And this tells us nothing about details. They are what makes a George R. R. Martin novel a George R. R. Martin novel and not merely a synopsis or a blurb of such a novel.

If the character isn't the same character, if the plot isn't the same plot, if events aren't the same events, then the ending isn't going to be the same ending - never mind what George says. Just because a few basic things - like names and certain settings or events on a superficial level - seem to be the same doesn't make two different things the same thing.

If you lower the goal posts and count something as 'the same ending' when the broad strokes - like, say, the Others losing rather than winning or the overall 'good guy characters' winning the day - then you are right that books and show may have 'the same ending'. But I then say that you really have a crappy standard.

I don't disagree, but someone needs to tell GRRM that too because the last two books were woeful filler.

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3 minutes ago, UnmaskedLurker said:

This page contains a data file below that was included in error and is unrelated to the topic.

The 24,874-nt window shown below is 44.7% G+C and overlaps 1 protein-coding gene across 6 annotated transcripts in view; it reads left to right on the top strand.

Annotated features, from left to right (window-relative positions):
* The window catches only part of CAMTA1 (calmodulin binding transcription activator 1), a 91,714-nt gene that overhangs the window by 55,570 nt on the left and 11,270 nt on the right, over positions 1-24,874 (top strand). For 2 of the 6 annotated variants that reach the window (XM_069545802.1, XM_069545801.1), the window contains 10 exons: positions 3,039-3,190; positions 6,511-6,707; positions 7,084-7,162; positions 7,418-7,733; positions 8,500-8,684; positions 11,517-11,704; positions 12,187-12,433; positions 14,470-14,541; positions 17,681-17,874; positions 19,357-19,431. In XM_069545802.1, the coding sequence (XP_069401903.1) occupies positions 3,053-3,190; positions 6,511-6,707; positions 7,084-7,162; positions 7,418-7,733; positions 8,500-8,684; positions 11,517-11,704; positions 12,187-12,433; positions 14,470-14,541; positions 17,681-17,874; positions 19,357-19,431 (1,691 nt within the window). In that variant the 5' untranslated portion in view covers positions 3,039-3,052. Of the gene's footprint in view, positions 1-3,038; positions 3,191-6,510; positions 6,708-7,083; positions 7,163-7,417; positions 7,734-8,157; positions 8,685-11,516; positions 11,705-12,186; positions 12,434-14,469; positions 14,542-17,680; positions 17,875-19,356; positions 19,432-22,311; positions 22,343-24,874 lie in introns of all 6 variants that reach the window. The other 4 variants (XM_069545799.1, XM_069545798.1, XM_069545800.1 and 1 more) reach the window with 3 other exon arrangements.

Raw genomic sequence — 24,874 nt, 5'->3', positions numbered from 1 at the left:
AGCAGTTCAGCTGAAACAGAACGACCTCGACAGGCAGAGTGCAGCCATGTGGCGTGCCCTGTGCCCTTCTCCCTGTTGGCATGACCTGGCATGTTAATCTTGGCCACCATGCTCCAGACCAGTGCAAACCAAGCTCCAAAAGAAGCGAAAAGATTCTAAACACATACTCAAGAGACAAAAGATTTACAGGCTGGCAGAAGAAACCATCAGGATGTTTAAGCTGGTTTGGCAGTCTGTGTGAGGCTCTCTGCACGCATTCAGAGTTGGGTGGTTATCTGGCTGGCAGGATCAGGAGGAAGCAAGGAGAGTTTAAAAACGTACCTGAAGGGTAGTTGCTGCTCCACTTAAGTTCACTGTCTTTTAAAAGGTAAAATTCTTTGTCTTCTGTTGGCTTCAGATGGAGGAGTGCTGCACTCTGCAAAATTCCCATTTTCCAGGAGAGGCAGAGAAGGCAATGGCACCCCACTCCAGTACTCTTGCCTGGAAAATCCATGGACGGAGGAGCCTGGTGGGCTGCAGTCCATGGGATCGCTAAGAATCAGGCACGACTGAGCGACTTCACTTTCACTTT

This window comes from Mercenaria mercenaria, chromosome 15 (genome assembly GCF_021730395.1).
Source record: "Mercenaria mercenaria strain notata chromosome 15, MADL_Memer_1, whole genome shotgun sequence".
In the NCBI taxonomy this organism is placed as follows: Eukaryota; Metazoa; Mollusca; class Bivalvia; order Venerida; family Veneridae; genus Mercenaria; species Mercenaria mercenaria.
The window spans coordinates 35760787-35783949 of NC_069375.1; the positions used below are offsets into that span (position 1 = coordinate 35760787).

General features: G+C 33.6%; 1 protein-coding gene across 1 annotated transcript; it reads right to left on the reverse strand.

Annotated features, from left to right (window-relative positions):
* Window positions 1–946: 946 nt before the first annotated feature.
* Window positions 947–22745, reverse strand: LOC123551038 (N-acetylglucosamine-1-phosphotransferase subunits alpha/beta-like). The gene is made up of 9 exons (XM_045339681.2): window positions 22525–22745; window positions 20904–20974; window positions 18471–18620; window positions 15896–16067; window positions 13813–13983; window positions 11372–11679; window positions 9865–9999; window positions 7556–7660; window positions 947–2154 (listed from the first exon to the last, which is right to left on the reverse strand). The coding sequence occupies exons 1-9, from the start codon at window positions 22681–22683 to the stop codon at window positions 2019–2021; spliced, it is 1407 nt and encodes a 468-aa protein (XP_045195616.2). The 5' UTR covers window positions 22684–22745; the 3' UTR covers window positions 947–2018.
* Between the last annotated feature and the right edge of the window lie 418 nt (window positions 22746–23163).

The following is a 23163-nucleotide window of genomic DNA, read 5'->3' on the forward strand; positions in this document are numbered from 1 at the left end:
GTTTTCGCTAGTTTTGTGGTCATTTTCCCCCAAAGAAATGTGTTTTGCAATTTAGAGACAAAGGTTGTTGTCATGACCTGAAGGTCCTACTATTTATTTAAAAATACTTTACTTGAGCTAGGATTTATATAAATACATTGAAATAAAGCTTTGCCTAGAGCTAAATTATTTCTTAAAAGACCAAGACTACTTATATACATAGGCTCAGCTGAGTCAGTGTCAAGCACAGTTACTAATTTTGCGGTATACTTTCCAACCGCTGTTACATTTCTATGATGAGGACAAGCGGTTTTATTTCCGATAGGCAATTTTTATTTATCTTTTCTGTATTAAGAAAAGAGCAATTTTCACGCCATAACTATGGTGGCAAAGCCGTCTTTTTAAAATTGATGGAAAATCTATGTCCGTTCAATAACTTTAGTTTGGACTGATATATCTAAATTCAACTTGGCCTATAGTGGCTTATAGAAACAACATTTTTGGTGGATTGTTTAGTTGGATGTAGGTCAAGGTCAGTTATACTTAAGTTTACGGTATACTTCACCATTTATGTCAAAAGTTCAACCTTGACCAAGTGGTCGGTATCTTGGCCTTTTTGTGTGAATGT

@Lord Varys--

I think that "basically the same ending" is not just whether the Others (or White Walkers) win or are defeated. I think that the basic manner in or mechanism by which they are defeated may be basically the same. Moreover, what has been emphasized by D&D, I seem to recall, regarding this issue, is that which of the major characters live and die will be the same -- who ends up with whom will be the same -- who rules what will be the same. The outcome for less central characters, apparently, could be quite different. But I think that the 3 remaining Starks, Jon, Tyrion, Dany, and probably Cersei and Jaime will have the same ultimate fates in both mediums.

I don't really follow what these people say, but I can say that it makes no sense to treat or pretend that these TV characters still have anything in common with their book counterparts. There is no internal consistency there. We have tons of evidence that these people just make shit up and change things as they move along - they do not plan, they do not write character arcs, or try to pretend to make sense.